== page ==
There’s an interesting biological, survival instinct present in almost all animals, including humans: Stay inside your comfort zone.
As we progress through life, we accumulate knowledge and experience. These get incorporated into and define our comfort zone. Anything new is effectively outside of it, until we reach a certain level of familiarization, understanding and comfort. Then it’s in. This then is how we increase our comfort zone or to be more precise, how we grow.
Sometimes when we think of a new idea or possibility that is way outside of our base of experience, this mechanism kicks in and makes us resist – because it’s outside of our comfort zone. So we we dismiss it and look for an idea that is more comfortable. So instead of progressing and growing, we look for an easier idea that we feel more comfort with. If we keep doing this, we stifle our growth. In general, most things that we feel are too risky or challenging, we avoid and thereby are never attained.
Here it is on a bumper sticker: Everything you strive for is outside your comfort zone.
To achieve what you want means growing – gaining new knowledge and experience; sometimes fighting your natural instincts in order to get there.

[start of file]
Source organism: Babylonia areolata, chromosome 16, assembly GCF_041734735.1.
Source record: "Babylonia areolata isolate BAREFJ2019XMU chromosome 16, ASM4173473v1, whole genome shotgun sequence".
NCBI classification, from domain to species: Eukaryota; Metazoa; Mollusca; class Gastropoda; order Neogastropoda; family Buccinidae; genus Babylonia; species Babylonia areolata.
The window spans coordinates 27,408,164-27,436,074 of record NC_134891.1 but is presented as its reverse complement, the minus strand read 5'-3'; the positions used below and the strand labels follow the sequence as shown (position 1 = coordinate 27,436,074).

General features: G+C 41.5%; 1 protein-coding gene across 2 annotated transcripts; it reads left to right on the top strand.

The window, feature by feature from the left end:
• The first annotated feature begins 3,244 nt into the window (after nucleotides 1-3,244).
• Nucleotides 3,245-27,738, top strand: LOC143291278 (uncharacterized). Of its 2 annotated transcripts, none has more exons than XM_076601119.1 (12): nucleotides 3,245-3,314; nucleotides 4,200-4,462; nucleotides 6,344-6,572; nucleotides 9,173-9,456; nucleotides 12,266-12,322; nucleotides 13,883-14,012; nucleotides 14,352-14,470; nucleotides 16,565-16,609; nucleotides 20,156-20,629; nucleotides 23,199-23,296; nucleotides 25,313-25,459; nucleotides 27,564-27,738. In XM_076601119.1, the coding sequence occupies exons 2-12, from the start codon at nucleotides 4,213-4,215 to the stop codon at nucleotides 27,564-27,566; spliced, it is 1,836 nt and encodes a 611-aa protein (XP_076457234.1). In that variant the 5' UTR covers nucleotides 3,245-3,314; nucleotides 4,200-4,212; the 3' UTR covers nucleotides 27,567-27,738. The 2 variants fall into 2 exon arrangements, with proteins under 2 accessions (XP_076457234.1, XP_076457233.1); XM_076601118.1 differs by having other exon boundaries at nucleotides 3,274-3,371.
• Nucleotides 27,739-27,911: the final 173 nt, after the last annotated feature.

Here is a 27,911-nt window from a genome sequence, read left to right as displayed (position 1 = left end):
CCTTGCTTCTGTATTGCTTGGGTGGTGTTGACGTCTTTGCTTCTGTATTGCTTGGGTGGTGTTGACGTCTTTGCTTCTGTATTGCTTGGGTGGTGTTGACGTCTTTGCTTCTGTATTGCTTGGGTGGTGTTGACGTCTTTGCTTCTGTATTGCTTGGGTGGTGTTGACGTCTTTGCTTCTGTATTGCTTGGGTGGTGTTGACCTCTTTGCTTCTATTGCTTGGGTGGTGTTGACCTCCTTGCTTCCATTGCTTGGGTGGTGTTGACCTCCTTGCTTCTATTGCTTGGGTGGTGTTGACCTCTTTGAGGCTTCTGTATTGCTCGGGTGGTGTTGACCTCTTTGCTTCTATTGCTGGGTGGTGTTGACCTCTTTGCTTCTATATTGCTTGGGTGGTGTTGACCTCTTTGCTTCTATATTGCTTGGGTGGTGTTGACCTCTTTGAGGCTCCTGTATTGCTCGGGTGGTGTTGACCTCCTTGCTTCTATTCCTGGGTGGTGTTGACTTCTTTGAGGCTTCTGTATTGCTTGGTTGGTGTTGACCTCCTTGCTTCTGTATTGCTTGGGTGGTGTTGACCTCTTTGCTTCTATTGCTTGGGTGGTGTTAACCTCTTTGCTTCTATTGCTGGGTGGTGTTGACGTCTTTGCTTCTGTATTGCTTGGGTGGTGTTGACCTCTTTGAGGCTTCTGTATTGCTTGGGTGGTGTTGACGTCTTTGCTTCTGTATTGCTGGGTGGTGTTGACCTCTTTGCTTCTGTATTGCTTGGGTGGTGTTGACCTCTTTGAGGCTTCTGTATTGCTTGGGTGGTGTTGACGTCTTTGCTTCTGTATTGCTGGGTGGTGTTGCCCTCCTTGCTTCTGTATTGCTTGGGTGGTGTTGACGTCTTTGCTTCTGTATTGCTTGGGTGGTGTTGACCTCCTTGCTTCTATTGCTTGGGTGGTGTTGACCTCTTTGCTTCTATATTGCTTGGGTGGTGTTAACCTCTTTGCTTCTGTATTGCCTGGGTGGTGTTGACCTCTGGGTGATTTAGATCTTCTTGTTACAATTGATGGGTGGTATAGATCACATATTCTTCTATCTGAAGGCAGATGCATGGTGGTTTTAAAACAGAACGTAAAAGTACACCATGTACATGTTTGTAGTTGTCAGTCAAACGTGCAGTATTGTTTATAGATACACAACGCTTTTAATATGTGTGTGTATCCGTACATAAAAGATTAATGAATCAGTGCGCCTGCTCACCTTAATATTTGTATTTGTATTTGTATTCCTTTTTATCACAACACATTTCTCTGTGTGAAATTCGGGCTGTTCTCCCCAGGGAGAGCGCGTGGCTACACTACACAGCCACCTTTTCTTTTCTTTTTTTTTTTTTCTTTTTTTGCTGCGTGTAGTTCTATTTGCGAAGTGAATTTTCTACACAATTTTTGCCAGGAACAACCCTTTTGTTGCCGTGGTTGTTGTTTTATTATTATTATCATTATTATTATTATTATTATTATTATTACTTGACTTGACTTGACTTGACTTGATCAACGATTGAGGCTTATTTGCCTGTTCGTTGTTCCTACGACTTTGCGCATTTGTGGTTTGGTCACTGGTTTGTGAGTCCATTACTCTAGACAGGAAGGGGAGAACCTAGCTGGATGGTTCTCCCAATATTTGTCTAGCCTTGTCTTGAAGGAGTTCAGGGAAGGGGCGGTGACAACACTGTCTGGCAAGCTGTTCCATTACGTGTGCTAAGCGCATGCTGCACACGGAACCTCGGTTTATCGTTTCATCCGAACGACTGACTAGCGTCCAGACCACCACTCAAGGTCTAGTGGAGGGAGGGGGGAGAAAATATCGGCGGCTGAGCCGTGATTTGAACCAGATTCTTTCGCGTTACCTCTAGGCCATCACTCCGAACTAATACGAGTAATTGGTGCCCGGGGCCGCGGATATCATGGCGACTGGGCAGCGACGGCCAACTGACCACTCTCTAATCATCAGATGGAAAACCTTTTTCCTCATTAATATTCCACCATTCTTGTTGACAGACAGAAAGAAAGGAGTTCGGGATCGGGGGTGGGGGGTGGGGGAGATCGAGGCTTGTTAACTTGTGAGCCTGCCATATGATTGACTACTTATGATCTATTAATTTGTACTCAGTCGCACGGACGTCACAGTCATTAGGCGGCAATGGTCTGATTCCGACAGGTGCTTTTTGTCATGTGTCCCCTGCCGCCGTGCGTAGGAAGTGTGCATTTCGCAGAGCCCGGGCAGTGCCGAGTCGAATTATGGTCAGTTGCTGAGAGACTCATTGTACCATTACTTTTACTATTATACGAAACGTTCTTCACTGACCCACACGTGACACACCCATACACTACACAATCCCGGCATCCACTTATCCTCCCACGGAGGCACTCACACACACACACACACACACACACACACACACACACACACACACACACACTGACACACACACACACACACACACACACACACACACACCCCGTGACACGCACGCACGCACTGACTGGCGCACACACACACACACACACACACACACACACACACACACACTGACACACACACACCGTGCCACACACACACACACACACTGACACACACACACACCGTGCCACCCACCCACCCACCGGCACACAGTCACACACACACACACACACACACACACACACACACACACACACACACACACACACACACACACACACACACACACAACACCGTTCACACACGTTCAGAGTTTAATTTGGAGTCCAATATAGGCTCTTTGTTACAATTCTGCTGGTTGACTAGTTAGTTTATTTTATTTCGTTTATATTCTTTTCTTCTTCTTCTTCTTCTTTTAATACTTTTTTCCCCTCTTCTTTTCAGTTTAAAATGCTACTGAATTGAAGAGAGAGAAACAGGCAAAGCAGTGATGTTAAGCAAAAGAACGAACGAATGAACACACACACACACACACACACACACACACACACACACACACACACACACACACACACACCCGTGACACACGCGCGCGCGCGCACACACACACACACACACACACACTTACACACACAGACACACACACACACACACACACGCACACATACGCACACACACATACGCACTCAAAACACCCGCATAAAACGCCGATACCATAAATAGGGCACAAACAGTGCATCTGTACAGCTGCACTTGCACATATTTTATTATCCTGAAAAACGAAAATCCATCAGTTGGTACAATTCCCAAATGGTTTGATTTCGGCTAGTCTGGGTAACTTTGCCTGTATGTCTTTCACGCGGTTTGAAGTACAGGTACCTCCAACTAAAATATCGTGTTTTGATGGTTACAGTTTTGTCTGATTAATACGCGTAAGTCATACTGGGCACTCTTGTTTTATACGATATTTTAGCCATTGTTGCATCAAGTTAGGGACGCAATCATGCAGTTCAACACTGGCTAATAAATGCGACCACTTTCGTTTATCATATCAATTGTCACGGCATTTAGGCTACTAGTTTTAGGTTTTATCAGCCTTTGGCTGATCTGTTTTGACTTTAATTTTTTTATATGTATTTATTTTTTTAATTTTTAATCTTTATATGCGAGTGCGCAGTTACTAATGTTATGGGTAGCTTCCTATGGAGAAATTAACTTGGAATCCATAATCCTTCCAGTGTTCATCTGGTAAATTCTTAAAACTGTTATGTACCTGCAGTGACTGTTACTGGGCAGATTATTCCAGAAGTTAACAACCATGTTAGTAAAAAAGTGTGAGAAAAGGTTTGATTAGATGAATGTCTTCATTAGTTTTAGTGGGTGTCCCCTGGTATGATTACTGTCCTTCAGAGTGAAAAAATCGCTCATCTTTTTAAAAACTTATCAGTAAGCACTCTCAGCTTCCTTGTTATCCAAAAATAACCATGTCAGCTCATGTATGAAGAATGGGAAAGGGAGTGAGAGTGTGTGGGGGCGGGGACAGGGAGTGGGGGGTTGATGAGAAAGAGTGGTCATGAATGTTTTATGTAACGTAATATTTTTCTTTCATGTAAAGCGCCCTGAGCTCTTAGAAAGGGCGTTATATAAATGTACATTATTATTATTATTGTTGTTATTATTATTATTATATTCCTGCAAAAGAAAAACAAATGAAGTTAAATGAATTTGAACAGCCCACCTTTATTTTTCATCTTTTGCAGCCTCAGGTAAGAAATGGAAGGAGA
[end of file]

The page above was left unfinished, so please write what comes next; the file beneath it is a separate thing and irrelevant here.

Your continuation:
On a macro scale, it’s our quest for knowledge and its application that has driven the advancement of every aspect of human development. On a micro level, it’s what drives the advancement of every individual. So, given that this is a key element of growth, how do we expand it?
- Start by finding out where the gaps in your knowledge are
- What strategies do you need to explore to fill these gaps effectively?
- How do you personally deal with the process of learning and applying new knowledge?
Get comfortable with the idea of gaining knowledge. The gap between wherever you are in life and where you want to be is primarily defined by your knowledge gap. The more knowledge you have about your particular area of interest, the more comfortable you will be dealing and engaging with it.
In the business world, when we talk about experience we are talking about having in-depth exposure to something. Preferably where we have had to deal or grapple with multiple aspects of a concept, process or operation. Mere exposure does not really qualify as experience. For example, most people have had exposure to mountain climbing say. The know the term and understand what’s involved more or less. To say they are experienced would not be true unless they had actually faced the challenges and the dangers involved.
In this case, it is not knowledge of mountain climbing that increases ones comfort zone but the experience of it.
Chances are this is an area of challenge.